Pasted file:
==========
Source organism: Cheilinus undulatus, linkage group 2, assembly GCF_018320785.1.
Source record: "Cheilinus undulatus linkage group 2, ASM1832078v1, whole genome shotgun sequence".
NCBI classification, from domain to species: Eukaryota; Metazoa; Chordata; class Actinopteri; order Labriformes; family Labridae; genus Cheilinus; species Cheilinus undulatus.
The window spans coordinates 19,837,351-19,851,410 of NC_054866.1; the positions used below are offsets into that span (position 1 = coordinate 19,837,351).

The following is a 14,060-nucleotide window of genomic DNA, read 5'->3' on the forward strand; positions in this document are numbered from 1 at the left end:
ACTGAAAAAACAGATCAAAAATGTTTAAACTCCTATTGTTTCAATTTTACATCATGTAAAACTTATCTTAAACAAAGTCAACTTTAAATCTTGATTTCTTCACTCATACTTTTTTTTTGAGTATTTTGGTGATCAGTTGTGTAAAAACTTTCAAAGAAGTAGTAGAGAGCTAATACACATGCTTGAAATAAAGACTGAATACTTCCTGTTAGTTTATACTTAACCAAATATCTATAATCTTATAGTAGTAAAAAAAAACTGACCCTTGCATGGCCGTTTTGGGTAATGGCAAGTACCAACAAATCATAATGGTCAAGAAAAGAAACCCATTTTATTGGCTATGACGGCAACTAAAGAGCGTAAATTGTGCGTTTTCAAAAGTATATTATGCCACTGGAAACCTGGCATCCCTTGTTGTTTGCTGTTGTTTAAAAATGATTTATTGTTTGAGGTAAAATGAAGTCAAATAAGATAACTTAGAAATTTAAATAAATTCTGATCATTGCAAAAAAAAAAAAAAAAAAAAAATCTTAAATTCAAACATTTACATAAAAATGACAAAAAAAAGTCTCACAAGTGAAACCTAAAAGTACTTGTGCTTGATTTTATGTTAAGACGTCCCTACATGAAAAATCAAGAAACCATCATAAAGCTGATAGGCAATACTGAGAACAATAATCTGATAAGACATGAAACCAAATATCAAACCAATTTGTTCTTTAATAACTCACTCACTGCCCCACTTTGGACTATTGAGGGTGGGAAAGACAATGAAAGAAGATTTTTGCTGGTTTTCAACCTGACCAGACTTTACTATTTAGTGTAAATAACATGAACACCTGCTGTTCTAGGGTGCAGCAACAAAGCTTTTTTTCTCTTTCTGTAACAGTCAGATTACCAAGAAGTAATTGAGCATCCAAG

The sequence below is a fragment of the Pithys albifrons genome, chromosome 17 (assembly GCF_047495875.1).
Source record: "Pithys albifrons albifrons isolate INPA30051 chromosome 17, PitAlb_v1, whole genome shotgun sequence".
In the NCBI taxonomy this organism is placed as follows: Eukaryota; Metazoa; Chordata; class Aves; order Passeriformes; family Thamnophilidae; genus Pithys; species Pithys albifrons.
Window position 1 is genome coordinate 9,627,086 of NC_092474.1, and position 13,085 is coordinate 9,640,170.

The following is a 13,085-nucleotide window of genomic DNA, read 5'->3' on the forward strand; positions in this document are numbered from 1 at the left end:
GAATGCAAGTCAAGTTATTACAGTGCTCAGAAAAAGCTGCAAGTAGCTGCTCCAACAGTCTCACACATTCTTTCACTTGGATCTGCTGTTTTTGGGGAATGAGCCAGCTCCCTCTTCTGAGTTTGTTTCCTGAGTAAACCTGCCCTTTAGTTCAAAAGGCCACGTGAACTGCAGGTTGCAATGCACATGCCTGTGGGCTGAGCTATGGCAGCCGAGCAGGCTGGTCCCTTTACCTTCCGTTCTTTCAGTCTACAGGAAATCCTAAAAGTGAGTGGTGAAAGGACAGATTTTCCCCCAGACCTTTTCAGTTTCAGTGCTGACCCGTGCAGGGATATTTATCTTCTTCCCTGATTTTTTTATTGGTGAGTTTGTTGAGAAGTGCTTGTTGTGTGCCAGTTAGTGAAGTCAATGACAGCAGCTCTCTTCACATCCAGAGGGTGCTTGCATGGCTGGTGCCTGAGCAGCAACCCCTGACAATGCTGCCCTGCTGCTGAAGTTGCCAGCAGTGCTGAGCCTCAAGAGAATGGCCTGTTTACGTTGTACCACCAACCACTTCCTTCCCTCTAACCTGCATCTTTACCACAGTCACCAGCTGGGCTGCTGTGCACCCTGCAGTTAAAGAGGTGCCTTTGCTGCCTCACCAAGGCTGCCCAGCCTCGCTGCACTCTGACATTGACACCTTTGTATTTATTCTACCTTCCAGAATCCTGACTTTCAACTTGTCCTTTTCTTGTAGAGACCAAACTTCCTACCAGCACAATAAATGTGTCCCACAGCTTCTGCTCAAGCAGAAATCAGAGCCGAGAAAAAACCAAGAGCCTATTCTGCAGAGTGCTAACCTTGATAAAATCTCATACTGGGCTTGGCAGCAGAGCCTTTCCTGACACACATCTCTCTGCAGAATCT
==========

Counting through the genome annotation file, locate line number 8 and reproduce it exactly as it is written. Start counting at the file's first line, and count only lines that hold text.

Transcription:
Source record: "Pithys albifrons albifrons isolate INPA30051 chromosome 17, PitAlb_v1, whole genome shotgun sequence".